Risk Management Plans: Existence and Enforcement at NIAAA Member High School Athletic Departments

Abstract

The purpose of this study was to explore the current scenario of interscholastic athletics in terms of the existence and enforcement of risk management plans within high school athletic departments. Another purpose was to identify the common practices related to risk management currently utilized. The present study had a response rate of 16.7%. The results showed that 76.2 % of the respondents (N=816) conduct interscholastic activities with the support of risk management plans, but there are still 23.8% of those interscholastic athletic departments where risk management plans are nonexistent. In addition, from those who indicated having a risk management plan, 28% do not enforce it. A majority of respondents seem to be employing risk management best practices consistently, but there is an indication of a less than desired level of adoption of some practices (i.e., informed consent forms, pre-season sport specific meetings, ADA compliance, coach evaluation and written criteria, safety training, accessibility of AED’s, and warning signs). The results of our study showed a statistically significant relationship between the athletic directors’ years of experience and the adoption of certain risk management practices (i.e. coach evaluation, evaluation criteria, risk management enforcement, and hazard abatement), but (surprisingly) not to the adoption of other similarly important practices. This study provides high school athletic administrators and principals with relevant information that can be used to support their decision to adopt and enforce risk management plans for interscholastic athletic activities.

Key words: Risk Management Practices, Risk Management Plan, Interscholastic Athletics, Athletic Directors.

Introduction

In college athletics, risk management plans exist in order to reduce medical costs, prevent liability and to help schools afford insurance (Anderson, 2006). What about high school? Today, suing the schools, their coaches and officials for any reason is very common. Thus, high schools have to be prepared to defend themselves against legal claims, especially those related to interscholastic sports. Millions of teenagers participate in organized school-sponsored interscholastic sports programs each year. Competitive sports are an integral part of the lives of high school students and have the potential to offer them many benefits. Increased participation and rapid body changes make the risk of injuries for high school students engaging in interscholastic athletics a real threat (Ballard, 1996). In addition to the well-known mental, physical, economic, and spectator benefits provided by high school sports, the possible costs or hazards of interscholastic athletic participation are always present (Lipsey, 2006). Supporting that idea, an epidemiologic study commissioned by the Youth Risk Behavior Surveillance System showed that 55.5% of American high school students participated on at least one sports team, and 21.9% of those students reported seeking medical treatment as a result of their activities (Eaton, Kann, Kinchen, et al., 2007). These data justify the need for increased efforts in developing and implementing strategies to identify and treat potential risks related to interscholastic participation. With that in mind, it is important for interscholastic athletic administrators to become familiar with commonly utilized best practices related to risk management in high school sports.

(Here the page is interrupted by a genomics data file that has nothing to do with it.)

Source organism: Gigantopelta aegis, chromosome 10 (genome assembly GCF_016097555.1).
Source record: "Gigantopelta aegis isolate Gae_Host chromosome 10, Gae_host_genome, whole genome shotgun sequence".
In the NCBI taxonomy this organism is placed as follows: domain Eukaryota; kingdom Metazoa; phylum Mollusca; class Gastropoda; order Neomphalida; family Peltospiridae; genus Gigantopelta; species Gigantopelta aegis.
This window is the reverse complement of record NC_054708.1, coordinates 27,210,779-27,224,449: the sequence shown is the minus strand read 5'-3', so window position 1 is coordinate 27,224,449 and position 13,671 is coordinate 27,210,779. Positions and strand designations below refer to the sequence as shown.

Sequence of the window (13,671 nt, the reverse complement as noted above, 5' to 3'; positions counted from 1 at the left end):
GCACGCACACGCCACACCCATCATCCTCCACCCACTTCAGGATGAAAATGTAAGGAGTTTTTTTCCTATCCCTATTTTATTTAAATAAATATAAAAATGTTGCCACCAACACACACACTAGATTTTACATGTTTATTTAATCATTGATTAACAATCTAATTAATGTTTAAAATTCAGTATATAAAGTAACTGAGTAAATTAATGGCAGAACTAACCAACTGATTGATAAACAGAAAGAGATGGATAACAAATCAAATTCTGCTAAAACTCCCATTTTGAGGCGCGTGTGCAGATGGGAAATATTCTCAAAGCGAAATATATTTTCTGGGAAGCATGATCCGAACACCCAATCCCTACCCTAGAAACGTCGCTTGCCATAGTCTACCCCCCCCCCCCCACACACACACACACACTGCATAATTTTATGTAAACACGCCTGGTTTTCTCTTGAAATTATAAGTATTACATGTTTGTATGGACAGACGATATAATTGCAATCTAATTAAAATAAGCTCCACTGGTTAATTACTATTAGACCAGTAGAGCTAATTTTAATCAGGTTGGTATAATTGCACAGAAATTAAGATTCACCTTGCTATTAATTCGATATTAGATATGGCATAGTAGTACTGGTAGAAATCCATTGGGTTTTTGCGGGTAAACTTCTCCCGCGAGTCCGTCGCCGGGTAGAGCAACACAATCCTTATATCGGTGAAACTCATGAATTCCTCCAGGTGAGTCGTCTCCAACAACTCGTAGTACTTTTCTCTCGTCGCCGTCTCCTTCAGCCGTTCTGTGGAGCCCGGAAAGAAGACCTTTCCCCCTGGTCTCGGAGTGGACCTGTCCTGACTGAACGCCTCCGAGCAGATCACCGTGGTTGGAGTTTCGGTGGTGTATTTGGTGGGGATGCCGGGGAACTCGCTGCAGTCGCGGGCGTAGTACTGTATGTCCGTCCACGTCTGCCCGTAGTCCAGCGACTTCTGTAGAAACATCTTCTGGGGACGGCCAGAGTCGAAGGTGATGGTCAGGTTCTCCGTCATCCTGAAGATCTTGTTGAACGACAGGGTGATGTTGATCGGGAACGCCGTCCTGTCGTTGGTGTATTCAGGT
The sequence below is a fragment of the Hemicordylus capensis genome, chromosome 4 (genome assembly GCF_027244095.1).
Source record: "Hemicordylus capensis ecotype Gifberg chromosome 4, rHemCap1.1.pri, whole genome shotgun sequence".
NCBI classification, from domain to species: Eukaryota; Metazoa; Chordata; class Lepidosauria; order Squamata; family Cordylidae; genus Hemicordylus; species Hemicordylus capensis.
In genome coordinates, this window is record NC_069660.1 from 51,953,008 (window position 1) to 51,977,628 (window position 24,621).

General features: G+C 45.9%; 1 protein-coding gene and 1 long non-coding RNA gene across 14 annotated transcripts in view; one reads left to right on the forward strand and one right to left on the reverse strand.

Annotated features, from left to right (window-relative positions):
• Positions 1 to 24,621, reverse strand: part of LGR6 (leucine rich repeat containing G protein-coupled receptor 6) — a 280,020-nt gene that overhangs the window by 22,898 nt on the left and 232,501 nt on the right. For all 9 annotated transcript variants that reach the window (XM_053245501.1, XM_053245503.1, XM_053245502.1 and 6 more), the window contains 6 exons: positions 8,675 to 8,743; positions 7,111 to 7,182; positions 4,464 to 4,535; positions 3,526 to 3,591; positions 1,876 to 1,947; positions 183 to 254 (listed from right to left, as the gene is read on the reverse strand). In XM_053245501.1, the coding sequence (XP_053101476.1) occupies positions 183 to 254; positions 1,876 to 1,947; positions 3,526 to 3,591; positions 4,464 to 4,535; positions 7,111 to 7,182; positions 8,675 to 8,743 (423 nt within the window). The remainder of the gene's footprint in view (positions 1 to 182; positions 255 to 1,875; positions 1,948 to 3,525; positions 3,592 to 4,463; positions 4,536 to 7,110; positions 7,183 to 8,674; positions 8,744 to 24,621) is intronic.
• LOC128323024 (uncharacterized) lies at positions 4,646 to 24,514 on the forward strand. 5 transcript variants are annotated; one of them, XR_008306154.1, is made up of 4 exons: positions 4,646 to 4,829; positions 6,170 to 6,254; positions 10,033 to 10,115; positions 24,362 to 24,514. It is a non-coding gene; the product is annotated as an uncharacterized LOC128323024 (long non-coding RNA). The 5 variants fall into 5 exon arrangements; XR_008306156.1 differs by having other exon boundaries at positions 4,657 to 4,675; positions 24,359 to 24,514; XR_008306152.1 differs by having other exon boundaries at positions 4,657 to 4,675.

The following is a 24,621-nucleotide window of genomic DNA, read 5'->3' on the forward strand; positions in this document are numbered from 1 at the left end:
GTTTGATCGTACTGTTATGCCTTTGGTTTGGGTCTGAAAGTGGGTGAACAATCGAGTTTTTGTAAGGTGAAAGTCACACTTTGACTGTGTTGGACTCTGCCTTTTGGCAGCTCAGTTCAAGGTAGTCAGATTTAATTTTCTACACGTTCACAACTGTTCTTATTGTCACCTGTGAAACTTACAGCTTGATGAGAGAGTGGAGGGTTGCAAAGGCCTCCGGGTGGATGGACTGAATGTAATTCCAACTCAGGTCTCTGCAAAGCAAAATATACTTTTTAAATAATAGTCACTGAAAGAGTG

Gray (1995) studied risk management at physical education and athletic programs at the high school level in the state of Iowa. He investigated high school principals’ perceptions of a 20 item list of best practices related to risk management and principals’ supervision of programs. The author found that these administrators perform most of the risk management behaviors within the survey in a consistent basis. He also found that the size of the school had little influence on the behavior among the surveyed principals.

A similar study conducted by Bezdicek (2009), examined 463 high school athletic directors in Minnesota. The study was conducted to determine to what extent do athletic directors develop, implement, and manage a risk management plan for their athletic department, and the levels of familiarity that athletic directors have with risk management standards. The study revealed that the majority (56%) of athletic directors in Minnesota did not have a written risk management plan. In addition, the reasons for not having a risk management plan, as expressed by the respondents, were: lack of time (26.3%), lack of expertise (20.8%), and no need for a plan (19.7%).